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Wildfires, hurricanes, and pandemics (oh my!): Get prepared for a very busy season.

Apple wildfire in California

From coast to coast, as businesses and communities try to regain their footing and reopen normal operations during the ongoing COVID-19 pandemic, they are also threatened with a higher than normal chance of natural disasters this year that could potentially affect health, safety, and business continuity.

While emergency managers and public health officials continue to grapple with coronavirus cases that continue to spread this summer like wildfire (pun intended) – forecasters predicted much greater activity during summer and early fall from wildfires in western states and hurricanes that could affect the Atlantic and Gulf coasts.

Taking into account the additional precautions and restrictions related to COVID-19 will further complicate preparedness and response to any type of disaster, especially in terms of public safety during evacuations and in emergency shelters.

As we move into the busiest months of both the hurricane and wildfires season, are you prepared? Time is of the essence, and we can help.


A number of reports from forecasters have found that the 2020 wildfires season presents conditions for higher than normal wildfire activity.  According to the recently issued National Significant Wildland Fire Potential Outlook from the Predictive Services/National Interagency Fire Center, “August represents the peak of fire season for the West and above normal significant fire potential is expected across much of the Great Basin, northern California, Pacific Northwest, and northern Rockies. The North American Monsoon is forecast to remain intermittent, which will provide chances of lightning without moisture surges extending into portions of the Great Basin, California, Pacific Northwest, and northern Rockies. Given the dry fuels, any lightning will likely result in increased fire activity and above normal significant large fire potential into September.”

So far this year, around 5,800 wildfires have been recorded in California, according to the California Department of Forestry and Fire Protection (Cal Fire), with no fatalities and 38 buildings damaged or destroyed. There were 7,860 wildfires recorded in California in all of 2019.

Massive California Apple Fire forcing thousands of people to evacuate their homes.

Current situation: As of Monday, federal, state, and local agencies are still fighting the Apple fire in Southern California, which is currently 15% contained and covers 26,450 acres.

More than 2,500 personnel are working to fight the wildfire, which has spread into the San Bernardino National Forest and has destroyed 12 structures. Several areas in Riverside and San Bernardino counties are currently under evacuation orders and a number of roads are closed in the area.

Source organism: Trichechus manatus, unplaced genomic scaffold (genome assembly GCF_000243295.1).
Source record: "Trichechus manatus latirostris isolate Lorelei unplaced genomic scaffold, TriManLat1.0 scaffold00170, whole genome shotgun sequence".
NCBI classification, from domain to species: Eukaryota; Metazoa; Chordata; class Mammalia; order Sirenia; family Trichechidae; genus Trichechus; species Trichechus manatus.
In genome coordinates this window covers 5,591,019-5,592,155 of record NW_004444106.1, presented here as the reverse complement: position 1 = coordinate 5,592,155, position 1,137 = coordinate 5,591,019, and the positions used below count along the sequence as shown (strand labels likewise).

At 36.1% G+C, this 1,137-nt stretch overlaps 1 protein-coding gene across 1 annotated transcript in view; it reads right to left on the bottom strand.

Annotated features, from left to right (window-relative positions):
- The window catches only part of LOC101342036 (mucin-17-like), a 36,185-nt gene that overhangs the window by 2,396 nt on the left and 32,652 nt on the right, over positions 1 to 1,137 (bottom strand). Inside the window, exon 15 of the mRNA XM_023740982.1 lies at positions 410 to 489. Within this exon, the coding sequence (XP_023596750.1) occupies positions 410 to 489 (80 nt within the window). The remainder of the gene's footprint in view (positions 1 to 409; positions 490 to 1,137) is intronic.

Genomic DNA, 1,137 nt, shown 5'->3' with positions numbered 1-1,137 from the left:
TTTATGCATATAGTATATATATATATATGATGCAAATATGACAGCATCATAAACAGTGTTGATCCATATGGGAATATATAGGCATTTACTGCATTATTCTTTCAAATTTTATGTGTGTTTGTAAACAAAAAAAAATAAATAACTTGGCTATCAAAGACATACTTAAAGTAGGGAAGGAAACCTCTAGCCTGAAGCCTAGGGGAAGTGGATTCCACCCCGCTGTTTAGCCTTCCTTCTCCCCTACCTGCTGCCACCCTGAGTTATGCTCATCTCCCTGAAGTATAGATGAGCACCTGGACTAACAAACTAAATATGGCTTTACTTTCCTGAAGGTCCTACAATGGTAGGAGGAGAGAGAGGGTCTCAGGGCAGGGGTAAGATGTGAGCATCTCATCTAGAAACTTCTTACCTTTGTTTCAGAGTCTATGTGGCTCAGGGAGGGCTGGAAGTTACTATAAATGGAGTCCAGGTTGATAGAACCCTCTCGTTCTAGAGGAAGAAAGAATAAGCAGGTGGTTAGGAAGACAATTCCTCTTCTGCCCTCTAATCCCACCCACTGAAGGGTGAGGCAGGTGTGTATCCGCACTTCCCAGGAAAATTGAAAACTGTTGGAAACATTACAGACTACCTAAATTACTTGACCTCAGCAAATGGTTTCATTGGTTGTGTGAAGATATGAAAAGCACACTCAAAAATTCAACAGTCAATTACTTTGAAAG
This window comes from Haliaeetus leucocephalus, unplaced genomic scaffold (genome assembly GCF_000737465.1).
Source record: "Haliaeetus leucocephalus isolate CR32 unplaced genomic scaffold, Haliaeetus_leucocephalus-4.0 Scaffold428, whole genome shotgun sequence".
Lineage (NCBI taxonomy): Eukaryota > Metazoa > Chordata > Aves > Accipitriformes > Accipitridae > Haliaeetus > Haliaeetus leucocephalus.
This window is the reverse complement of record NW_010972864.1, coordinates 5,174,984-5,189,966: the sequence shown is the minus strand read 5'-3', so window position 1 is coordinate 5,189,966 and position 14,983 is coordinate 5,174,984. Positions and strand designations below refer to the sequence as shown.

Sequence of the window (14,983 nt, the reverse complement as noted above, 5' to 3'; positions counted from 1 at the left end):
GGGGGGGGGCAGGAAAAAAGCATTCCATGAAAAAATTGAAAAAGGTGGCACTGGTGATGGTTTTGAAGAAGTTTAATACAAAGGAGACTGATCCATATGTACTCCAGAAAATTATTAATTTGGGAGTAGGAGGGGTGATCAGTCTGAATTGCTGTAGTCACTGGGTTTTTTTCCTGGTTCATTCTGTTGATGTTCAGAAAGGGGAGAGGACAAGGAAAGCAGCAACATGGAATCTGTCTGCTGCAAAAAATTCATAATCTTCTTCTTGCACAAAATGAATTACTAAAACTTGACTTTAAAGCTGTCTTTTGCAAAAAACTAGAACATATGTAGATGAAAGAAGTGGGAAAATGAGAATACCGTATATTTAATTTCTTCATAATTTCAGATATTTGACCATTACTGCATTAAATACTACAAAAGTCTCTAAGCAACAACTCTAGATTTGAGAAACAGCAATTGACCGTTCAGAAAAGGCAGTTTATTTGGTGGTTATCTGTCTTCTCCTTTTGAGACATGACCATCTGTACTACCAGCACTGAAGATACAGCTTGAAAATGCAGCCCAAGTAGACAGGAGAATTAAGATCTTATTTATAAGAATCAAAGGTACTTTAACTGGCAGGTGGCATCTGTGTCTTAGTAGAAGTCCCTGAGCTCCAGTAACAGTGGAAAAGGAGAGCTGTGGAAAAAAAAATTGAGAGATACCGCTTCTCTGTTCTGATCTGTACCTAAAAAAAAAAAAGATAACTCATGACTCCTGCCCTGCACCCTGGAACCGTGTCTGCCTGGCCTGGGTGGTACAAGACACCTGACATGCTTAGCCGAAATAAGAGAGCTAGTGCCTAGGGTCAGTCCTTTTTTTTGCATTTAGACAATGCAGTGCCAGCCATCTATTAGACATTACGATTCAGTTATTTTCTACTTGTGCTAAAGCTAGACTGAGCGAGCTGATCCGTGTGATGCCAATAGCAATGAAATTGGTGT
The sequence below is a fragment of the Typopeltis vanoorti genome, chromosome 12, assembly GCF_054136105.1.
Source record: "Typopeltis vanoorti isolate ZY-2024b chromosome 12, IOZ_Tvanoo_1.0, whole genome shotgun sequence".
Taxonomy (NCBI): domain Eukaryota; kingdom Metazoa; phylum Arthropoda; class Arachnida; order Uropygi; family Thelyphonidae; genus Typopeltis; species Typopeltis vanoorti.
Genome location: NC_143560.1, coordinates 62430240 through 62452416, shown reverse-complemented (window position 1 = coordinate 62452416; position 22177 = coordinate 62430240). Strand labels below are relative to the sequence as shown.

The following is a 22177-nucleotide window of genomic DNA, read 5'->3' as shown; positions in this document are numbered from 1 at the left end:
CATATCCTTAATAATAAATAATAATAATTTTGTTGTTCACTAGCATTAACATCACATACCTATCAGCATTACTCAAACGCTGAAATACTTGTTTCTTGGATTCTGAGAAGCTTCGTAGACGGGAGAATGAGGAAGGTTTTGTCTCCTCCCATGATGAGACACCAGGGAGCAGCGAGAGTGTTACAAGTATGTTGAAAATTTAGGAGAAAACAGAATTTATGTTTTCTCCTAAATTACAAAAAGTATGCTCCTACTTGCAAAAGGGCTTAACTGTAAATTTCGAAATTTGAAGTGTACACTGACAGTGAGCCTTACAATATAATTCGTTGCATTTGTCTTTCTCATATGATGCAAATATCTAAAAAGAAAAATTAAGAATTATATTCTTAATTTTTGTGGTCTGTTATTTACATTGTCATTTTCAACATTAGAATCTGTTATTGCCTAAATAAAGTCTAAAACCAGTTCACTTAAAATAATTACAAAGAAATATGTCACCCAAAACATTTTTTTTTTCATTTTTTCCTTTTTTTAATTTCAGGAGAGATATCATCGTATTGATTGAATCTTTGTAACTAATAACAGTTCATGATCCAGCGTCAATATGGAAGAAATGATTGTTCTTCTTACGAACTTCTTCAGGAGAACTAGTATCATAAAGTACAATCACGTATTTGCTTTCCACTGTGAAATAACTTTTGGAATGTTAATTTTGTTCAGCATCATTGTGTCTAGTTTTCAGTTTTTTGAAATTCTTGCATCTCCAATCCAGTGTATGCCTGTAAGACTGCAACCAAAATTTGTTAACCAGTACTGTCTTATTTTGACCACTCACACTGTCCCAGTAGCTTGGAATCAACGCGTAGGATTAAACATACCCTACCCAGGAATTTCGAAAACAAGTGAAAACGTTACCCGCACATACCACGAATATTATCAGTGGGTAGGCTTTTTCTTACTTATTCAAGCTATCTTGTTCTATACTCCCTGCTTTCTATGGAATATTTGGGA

On the other side of the continent, forecasters predicted earlier this year that warmer than usual conditions in the Atlantic created conditions that could result in a much more active hurricane season and an “above-average probability for major hurricanes making landfall along the continental United States coastline and in the Caribbean.” The report from prominent forecaster Philip Klotzbach and released by the Department of Atmospheric Science at Colorado State University estimated there could be 8 Atlantic hurricanes in 2020, with 16 named storms, compared to an average of 6.4 hurricanes and 12.1 named storms.

The traditional hurricane season runs from June to November, with August and September tending to be the most active months of the season. To date, there have been nine named tropical storms or hurricanes, with Hurricane Isaias becoming the earliest 9th storm recorded.

Hurricane, storm, winds

Current situation: Hurricane Isaias made landfall in North Carolina on Monday, August 3 just above the South Carolina border, with 85 mph sustained winds, according to the National Hurricane Center. The storm brought heavy winds and rain, flooding the low-lying coastal areas and also spawned a number of tornadoes as it  moved northward up the central Atlantic coast.



If this is just the beginning, are you prepared?

As we move into the busiest part of the year both for wildfires and hurricanes, emergency managers, businesses, organizations, and communities need to be prepared to offer assistance in evacuations and sheltering for large numbers of people while also taking into account precautions for preventing the spread of coronavirus.

Already dangerous conditions resulting from a hurricane, tornado, wildfire, or other disaster could become more damaging by an outbreak of coronavirus that arises from populations evacuating and using temporary community shelters.

Using WebEOC, emergency managers can track all aspects of the preparations of emergencies such as wildfires, hurricanes, or other critical incidents for a comprehensive, real-time common operating picture for supporting emergency response activities and information, including information requests, deployment of equipment and personnel, shelter availability, requests for resources, situation reports, and public messaging.

Learn how Juvare can help your organization with the situational awareness and communications capabilities needed to prepare, connect, and respond during any critical incident.

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